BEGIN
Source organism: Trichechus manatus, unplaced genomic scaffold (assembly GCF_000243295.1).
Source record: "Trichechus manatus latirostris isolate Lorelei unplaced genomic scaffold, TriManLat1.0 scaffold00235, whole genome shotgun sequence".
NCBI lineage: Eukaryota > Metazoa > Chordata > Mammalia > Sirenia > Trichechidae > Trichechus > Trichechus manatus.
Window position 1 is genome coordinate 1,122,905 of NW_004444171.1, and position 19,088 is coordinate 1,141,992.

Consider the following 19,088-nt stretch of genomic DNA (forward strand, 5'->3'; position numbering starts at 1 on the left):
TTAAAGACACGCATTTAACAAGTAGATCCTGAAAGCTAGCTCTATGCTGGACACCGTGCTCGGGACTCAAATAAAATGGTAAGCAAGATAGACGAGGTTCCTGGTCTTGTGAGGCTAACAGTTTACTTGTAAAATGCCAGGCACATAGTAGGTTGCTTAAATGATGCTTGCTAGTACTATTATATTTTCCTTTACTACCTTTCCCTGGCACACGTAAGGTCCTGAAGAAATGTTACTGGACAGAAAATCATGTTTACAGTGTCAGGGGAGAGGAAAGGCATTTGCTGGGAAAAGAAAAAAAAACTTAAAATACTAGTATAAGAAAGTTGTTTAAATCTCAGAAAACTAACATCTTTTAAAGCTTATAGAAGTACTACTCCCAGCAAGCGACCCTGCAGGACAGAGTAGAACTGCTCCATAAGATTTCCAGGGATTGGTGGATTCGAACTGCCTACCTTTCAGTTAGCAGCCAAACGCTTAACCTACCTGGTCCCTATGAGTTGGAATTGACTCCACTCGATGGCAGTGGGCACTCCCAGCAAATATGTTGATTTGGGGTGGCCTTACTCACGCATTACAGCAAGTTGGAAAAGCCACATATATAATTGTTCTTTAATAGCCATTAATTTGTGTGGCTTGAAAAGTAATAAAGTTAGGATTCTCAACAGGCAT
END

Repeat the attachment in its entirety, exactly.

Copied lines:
Source organism: Trichechus manatus, unplaced genomic scaffold (assembly GCF_000243295.1).
Source record: "Trichechus manatus latirostris isolate Lorelei unplaced genomic scaffold, TriManLat1.0 scaffold00235, whole genome shotgun sequence".
NCBI lineage: Eukaryota > Metazoa > Chordata > Mammalia > Sirenia > Trichechidae > Trichechus > Trichechus manatus.
Window position 1 is genome coordinate 1,122,905 of NW_004444171.1, and position 19,088 is coordinate 1,141,992.

Consider the following 19,088-nt stretch of genomic DNA (forward strand, 5'->3'; position numbering starts at 1 on the left):
TTAAAGACACGCATTTAACAAGTAGATCCTGAAAGCTAGCTCTATGCTGGACACCGTGCTCGGGACTCAAATAAAATGGTAAGCAAGATAGACGAGGTTCCTGGTCTTGTGAGGCTAACAGTTTACTTGTAAAATGCCAGGCACATAGTAGGTTGCTTAAATGATGCTTGCTAGTACTATTATATTTTCCTTTACTACCTTTCCCTGGCACACGTAAGGTCCTGAAGAAATGTTACTGGACAGAAAATCATGTTTACAGTGTCAGGGGAGAGGAAAGGCATTTGCTGGGAAAAGAAAAAAAAACTTAAAATACTAGTATAAGAAAGTTGTTTAAATCTCAGAAAACTAACATCTTTTAAAGCTTATAGAAGTACTACTCCCAGCAAGCGACCCTGCAGGACAGAGTAGAACTGCTCCATAAGATTTCCAGGGATTGGTGGATTCGAACTGCCTACCTTTCAGTTAGCAGCCAAACGCTTAACCTACCTGGTCCCTATGAGTTGGAATTGACTCCACTCGATGGCAGTGGGCACTCCCAGCAAATATGTTGATTTGGGGTGGCCTTACTCACGCATTACAGCAAGTTGGAAAAGCCACATATATAATTGTTCTTTAATAGCCATTAATTTGTGTGGCTTGAAAAGTAATAAAGTTAGGATTCTCAACAGGCAT